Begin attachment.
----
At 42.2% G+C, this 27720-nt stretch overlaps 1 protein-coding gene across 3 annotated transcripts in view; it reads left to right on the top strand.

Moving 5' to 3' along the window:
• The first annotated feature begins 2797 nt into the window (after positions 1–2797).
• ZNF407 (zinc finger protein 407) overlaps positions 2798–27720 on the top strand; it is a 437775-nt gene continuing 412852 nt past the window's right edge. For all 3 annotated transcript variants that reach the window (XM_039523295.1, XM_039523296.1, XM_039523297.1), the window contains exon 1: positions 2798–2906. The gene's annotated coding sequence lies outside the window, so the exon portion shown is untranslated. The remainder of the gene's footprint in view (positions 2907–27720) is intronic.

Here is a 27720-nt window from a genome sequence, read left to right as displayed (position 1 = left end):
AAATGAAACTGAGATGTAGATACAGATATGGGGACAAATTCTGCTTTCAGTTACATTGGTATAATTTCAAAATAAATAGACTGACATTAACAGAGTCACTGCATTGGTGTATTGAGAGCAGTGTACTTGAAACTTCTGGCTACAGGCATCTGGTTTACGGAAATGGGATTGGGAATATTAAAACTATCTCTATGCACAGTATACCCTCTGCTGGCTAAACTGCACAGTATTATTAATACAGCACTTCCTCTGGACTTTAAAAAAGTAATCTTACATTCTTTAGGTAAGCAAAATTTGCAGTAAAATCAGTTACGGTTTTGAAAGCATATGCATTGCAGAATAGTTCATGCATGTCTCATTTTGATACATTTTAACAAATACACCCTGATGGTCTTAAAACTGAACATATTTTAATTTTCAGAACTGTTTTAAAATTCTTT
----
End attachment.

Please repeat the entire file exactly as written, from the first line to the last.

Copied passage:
At 42.2% G+C, this 27720-nt stretch overlaps 1 protein-coding gene across 3 annotated transcripts in view; it reads left to right on the top strand.

Moving 5' to 3' along the window:
• The first annotated feature begins 2797 nt into the window (after positions 1–2797).
• ZNF407 (zinc finger protein 407) overlaps positions 2798–27720 on the top strand; it is a 437775-nt gene continuing 412852 nt past the window's right edge. For all 3 annotated transcript variants that reach the window (XM_039523295.1, XM_039523296.1, XM_039523297.1), the window contains exon 1: positions 2798–2906. The gene's annotated coding sequence lies outside the window, so the exon portion shown is untranslated. The remainder of the gene's footprint in view (positions 2907–27720) is intronic.

Here is a 27720-nt window from a genome sequence, read left to right as displayed (position 1 = left end):
AAATGAAACTGAGATGTAGATACAGATATGGGGACAAATTCTGCTTTCAGTTACATTGGTATAATTTCAAAATAAATAGACTGACATTAACAGAGTCACTGCATTGGTGTATTGAGAGCAGTGTACTTGAAACTTCTGGCTACAGGCATCTGGTTTACGGAAATGGGATTGGGAATATTAAAACTATCTCTATGCACAGTATACCCTCTGCTGGCTAAACTGCACAGTATTATTAATACAGCACTTCCTCTGGACTTTAAAAAAGTAATCTTACATTCTTTAGGTAAGCAAAATTTGCAGTAAAATCAGTTACGGTTTTGAAAGCATATGCATTGCAGAATAGTTCATGCATGTCTCATTTTGATACATTTTAACAAATACACCCTGATGGTCTTAAAACTGAACATATTTTAATTTTCAGAACTGTTTTAAAATTCTTT